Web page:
Great white sharks are found in cool and temperate waters around major oceans throughout the world. These partially warm-blooded predators are rarely spotted in tropical waters because they may overheat.
Great white sharks are highly adapted to swimming in coastal surface waters, though they can be seen in offshore locations down to the bottom of the sea. They are carnivorous predators, and they often make their homes in places where pinnipeds, such as seals, sea lions and walruses live. Such locations include South Africa, which is home to cape fur seals, and the coast of Northern California, which is populated with elephant seals. The sharks are also seen near the coastline of western South America, which is home to southern sea lions.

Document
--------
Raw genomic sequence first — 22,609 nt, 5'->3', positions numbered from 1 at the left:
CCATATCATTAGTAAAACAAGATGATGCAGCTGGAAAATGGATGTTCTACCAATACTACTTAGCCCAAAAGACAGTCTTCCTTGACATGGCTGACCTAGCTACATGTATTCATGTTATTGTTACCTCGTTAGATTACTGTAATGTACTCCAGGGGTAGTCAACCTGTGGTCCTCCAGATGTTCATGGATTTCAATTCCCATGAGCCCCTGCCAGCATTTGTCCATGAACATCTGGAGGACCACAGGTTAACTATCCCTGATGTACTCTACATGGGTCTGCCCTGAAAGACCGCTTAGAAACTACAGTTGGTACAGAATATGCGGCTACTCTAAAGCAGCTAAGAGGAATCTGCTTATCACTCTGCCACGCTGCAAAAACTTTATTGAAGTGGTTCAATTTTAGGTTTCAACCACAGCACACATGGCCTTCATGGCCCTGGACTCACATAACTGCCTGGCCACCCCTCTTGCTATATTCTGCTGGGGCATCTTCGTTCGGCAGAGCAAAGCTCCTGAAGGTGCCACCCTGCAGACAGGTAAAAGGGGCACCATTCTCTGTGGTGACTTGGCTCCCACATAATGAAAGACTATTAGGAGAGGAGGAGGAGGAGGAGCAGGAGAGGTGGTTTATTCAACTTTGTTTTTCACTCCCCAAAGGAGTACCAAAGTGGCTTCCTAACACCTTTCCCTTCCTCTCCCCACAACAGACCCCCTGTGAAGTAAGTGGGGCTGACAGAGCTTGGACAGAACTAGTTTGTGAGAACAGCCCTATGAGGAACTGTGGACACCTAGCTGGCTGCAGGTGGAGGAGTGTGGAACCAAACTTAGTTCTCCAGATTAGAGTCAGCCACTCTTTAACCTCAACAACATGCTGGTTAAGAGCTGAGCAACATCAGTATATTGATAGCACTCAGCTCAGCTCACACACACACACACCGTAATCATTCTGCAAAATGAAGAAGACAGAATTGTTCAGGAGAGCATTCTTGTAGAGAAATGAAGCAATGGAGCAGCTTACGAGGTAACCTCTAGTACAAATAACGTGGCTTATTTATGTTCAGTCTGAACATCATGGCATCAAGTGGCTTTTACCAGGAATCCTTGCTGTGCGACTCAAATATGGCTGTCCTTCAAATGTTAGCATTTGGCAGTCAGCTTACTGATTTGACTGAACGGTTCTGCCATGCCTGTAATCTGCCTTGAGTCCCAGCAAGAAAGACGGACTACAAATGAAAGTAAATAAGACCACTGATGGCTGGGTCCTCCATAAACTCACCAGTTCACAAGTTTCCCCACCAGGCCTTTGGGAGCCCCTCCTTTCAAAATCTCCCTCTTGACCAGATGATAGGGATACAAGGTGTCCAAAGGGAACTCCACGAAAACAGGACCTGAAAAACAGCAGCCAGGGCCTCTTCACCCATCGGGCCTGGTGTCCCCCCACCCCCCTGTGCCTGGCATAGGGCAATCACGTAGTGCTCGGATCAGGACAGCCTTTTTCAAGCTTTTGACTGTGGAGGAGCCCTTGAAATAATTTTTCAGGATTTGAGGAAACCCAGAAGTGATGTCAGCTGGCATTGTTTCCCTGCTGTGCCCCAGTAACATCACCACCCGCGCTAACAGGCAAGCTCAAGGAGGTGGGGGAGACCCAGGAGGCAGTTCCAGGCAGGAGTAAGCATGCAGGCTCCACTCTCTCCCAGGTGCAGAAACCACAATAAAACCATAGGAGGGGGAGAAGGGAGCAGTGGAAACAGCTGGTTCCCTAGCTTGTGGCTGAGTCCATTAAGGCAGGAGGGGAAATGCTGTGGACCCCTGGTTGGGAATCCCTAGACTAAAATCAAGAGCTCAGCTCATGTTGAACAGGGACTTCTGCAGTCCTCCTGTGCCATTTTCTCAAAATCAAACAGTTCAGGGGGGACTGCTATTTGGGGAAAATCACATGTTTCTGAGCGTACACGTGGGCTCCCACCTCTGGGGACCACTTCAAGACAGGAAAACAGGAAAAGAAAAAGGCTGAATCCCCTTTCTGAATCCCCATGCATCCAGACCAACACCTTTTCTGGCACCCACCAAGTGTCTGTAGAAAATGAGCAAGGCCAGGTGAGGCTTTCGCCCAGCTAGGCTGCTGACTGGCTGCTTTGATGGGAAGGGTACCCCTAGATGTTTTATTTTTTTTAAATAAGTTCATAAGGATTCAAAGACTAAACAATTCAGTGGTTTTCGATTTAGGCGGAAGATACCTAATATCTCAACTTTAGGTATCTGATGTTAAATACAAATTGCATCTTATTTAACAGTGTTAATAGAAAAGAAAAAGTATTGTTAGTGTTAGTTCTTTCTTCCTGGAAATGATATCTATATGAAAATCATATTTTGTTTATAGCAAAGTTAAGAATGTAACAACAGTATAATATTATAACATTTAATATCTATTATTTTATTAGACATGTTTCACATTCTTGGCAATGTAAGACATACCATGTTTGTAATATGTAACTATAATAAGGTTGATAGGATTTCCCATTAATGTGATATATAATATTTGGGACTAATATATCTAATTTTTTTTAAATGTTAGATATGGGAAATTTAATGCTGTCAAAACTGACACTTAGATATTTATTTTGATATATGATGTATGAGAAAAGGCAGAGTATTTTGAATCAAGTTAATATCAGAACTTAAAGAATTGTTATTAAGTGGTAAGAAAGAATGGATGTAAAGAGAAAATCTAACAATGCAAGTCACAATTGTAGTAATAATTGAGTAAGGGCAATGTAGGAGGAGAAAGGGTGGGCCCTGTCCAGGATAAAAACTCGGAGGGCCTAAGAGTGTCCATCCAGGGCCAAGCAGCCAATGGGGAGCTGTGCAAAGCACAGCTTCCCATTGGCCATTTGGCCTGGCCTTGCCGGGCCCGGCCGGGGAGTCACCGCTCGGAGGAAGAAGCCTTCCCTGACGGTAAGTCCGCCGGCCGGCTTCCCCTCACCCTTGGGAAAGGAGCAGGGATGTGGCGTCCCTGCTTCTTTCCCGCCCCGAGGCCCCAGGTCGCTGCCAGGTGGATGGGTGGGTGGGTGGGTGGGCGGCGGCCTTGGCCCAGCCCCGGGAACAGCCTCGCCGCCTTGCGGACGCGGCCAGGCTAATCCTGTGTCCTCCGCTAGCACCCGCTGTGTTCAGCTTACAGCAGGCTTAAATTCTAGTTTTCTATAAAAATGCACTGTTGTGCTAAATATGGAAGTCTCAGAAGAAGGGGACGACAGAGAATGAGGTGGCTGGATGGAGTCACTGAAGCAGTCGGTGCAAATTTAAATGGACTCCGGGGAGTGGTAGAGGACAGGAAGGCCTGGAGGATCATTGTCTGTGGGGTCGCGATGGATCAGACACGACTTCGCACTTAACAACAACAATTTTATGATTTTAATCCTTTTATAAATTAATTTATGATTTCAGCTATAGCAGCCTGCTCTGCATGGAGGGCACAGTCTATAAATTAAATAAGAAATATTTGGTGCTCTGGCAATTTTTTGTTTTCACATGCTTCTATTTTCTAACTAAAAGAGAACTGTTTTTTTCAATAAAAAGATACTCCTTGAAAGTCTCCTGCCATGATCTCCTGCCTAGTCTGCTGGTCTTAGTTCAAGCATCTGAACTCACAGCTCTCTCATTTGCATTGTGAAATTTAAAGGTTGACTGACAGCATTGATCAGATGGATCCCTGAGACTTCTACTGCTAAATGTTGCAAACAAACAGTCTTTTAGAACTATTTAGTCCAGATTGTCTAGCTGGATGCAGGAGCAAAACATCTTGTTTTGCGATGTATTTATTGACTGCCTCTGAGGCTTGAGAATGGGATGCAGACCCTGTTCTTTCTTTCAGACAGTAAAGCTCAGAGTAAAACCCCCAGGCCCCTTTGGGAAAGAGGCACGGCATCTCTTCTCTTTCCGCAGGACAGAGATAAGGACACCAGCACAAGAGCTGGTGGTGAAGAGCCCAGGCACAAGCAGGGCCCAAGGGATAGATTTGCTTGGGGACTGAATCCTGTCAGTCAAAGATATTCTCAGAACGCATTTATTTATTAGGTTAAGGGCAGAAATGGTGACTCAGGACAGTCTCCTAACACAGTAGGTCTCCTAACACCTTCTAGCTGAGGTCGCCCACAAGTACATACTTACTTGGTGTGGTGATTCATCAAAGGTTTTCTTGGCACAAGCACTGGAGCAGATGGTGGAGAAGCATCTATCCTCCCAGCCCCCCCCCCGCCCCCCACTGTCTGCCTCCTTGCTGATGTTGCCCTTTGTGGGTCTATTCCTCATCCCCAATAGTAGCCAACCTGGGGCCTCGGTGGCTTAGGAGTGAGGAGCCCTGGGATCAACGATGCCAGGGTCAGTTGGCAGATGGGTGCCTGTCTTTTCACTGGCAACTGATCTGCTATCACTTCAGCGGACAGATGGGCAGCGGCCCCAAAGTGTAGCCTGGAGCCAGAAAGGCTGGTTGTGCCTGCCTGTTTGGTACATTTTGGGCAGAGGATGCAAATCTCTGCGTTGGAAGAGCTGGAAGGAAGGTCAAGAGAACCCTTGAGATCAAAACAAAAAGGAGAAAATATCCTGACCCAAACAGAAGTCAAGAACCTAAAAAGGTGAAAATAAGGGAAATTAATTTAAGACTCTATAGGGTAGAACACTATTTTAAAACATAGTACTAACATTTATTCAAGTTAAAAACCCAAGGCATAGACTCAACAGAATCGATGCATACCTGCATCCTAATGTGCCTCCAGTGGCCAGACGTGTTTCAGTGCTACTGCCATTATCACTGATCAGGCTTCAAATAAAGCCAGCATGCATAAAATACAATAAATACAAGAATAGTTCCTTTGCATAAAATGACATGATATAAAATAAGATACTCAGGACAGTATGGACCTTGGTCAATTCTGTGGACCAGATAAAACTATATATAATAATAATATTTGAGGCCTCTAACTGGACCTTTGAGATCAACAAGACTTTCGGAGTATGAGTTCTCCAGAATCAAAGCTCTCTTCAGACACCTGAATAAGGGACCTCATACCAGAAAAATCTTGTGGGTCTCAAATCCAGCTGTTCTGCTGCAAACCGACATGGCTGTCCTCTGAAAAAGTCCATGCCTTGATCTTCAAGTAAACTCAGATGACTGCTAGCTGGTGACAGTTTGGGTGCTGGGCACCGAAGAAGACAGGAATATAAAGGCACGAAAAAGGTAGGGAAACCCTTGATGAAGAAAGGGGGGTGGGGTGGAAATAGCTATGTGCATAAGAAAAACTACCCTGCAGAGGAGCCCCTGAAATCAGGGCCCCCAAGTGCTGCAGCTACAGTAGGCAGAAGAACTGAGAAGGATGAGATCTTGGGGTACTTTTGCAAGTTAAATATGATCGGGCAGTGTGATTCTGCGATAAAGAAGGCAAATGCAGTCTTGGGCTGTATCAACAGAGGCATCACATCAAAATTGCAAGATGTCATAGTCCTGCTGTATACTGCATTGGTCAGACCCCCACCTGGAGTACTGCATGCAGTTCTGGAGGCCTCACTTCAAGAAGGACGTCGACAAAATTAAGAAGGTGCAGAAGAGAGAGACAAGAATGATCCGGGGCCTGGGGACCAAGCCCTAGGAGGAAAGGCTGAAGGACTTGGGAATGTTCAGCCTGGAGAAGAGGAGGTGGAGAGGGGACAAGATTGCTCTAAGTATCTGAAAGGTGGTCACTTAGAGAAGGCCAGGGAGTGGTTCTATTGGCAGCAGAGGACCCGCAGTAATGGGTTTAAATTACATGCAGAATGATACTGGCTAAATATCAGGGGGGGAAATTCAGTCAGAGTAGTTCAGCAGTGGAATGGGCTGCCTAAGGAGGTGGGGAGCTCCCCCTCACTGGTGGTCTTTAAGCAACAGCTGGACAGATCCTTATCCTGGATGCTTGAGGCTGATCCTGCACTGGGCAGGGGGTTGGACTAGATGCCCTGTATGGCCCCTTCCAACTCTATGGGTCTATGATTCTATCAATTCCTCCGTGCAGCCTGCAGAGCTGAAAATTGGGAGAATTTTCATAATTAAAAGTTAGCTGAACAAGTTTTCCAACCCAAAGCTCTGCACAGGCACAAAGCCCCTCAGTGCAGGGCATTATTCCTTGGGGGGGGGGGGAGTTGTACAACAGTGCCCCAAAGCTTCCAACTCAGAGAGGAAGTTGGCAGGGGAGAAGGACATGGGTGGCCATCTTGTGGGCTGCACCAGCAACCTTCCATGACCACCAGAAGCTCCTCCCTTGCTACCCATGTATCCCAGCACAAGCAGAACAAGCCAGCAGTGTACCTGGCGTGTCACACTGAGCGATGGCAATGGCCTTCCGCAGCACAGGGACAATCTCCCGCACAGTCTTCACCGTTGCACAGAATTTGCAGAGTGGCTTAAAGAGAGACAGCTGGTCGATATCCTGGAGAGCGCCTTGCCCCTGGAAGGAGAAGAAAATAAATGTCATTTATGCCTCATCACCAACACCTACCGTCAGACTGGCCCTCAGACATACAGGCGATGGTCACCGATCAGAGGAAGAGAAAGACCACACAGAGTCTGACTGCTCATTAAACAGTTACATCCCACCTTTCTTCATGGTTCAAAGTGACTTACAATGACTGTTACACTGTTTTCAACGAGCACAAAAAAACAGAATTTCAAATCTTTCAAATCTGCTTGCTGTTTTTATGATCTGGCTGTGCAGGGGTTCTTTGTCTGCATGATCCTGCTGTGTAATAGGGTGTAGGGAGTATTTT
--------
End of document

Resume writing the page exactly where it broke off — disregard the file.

The upper bodies of great whites have a slate-grey color, which blends well with the color of the surface water. Shaped like torpedo, a great white shark is able to speed through the water at up to 15 miles per hour. They can breach the surface of the water when they attack their prey from below. Averaging 15 feet in length, great white sharks are the largest predatory fish in the world. They may reach more than 20 feet and 5,000 pounds in weight, which is comparable to that of a bus.